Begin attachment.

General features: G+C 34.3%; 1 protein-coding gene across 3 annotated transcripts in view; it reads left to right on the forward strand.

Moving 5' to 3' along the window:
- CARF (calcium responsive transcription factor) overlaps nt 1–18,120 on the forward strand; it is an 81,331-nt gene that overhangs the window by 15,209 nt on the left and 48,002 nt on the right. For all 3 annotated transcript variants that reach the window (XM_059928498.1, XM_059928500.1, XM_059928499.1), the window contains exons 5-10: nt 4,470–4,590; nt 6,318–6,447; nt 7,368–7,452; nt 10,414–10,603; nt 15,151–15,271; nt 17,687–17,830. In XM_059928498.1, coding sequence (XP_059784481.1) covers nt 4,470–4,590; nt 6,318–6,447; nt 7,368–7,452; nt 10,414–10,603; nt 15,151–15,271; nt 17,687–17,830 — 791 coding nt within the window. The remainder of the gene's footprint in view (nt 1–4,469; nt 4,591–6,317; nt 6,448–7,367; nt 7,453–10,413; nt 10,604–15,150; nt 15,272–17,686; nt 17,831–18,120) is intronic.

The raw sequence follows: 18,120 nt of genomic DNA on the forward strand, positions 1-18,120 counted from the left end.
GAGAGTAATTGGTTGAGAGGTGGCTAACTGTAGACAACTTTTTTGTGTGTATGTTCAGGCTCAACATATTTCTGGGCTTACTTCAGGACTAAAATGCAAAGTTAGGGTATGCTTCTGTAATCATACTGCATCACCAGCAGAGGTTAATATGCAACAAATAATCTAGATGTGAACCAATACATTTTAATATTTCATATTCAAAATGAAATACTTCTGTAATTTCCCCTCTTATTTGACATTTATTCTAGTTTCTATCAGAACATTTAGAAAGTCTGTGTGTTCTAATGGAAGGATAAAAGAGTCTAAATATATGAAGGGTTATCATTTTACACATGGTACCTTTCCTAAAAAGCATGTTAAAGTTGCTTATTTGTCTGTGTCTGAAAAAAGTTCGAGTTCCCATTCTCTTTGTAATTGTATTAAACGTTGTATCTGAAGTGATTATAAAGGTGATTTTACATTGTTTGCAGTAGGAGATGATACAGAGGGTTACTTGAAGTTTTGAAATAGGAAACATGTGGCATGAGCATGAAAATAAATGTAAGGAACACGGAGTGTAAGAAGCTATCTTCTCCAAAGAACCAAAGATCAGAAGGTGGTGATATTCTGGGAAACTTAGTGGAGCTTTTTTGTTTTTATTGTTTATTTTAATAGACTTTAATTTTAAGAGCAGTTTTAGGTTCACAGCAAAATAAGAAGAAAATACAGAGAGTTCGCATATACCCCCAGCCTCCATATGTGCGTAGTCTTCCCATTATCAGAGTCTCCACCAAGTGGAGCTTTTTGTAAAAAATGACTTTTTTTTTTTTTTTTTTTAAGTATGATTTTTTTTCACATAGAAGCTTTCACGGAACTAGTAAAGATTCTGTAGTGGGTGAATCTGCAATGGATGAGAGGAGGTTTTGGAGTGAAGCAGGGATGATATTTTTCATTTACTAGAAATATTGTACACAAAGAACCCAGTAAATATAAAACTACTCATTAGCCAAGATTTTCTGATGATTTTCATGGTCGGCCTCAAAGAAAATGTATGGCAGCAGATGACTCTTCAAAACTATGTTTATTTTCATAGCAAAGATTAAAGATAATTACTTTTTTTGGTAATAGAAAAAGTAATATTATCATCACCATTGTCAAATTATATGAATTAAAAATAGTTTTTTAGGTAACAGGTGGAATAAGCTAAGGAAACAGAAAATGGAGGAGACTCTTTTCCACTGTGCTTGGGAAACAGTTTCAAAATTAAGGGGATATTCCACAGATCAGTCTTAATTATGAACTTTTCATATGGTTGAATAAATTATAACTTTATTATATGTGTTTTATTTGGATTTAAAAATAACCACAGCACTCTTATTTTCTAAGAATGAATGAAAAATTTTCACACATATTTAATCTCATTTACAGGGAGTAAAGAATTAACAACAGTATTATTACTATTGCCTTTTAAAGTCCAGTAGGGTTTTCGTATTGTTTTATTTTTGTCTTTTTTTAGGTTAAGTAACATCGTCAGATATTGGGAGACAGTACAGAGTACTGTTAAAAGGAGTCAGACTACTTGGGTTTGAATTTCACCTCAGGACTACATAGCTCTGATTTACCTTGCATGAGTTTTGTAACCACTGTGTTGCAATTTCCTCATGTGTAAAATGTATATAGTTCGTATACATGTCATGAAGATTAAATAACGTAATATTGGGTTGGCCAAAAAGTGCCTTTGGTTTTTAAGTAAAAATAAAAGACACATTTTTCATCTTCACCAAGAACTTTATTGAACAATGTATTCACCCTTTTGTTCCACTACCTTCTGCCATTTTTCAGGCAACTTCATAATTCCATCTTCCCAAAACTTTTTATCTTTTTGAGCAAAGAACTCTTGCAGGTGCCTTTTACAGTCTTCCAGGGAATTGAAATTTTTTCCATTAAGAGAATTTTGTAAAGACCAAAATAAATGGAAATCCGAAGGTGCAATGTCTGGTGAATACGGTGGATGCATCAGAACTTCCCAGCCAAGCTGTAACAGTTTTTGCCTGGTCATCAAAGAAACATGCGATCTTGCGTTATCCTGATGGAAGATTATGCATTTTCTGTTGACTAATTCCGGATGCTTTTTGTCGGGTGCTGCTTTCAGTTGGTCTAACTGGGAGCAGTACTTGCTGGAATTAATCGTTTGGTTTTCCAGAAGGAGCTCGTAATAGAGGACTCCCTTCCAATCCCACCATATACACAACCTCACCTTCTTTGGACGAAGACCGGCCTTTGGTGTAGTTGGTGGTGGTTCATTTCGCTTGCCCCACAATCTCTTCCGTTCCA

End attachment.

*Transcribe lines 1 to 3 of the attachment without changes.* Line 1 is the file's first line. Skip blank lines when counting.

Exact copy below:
General features: G+C 34.3%; 1 protein-coding gene across 3 annotated transcripts in view; it reads left to right on the forward strand.

Moving 5' to 3' along the window:
- CARF (calcium responsive transcription factor) overlaps nt 1–18,120 on the forward strand; it is an 81,331-nt gene that overhangs the window by 15,209 nt on the left and 48,002 nt on the right. For all 3 annotated transcript variants that reach the window (XM_059928498.1, XM_059928500.1, XM_059928499.1), the window contains exons 5-10: nt 4,470–4,590; nt 6,318–6,447; nt 7,368–7,452; nt 10,414–10,603; nt 15,151–15,271; nt 17,687–17,830. In XM_059928498.1, coding sequence (XP_059784481.1) covers nt 4,470–4,590; nt 6,318–6,447; nt 7,368–7,452; nt 10,414–10,603; nt 15,151–15,271; nt 17,687–17,830 — 791 coding nt within the window. The remainder of the gene's footprint in view (nt 1–4,469; nt 4,591–6,317; nt 6,448–7,367; nt 7,453–10,413; nt 10,604–15,150; nt 15,272–17,686; nt 17,831–18,120) is intronic.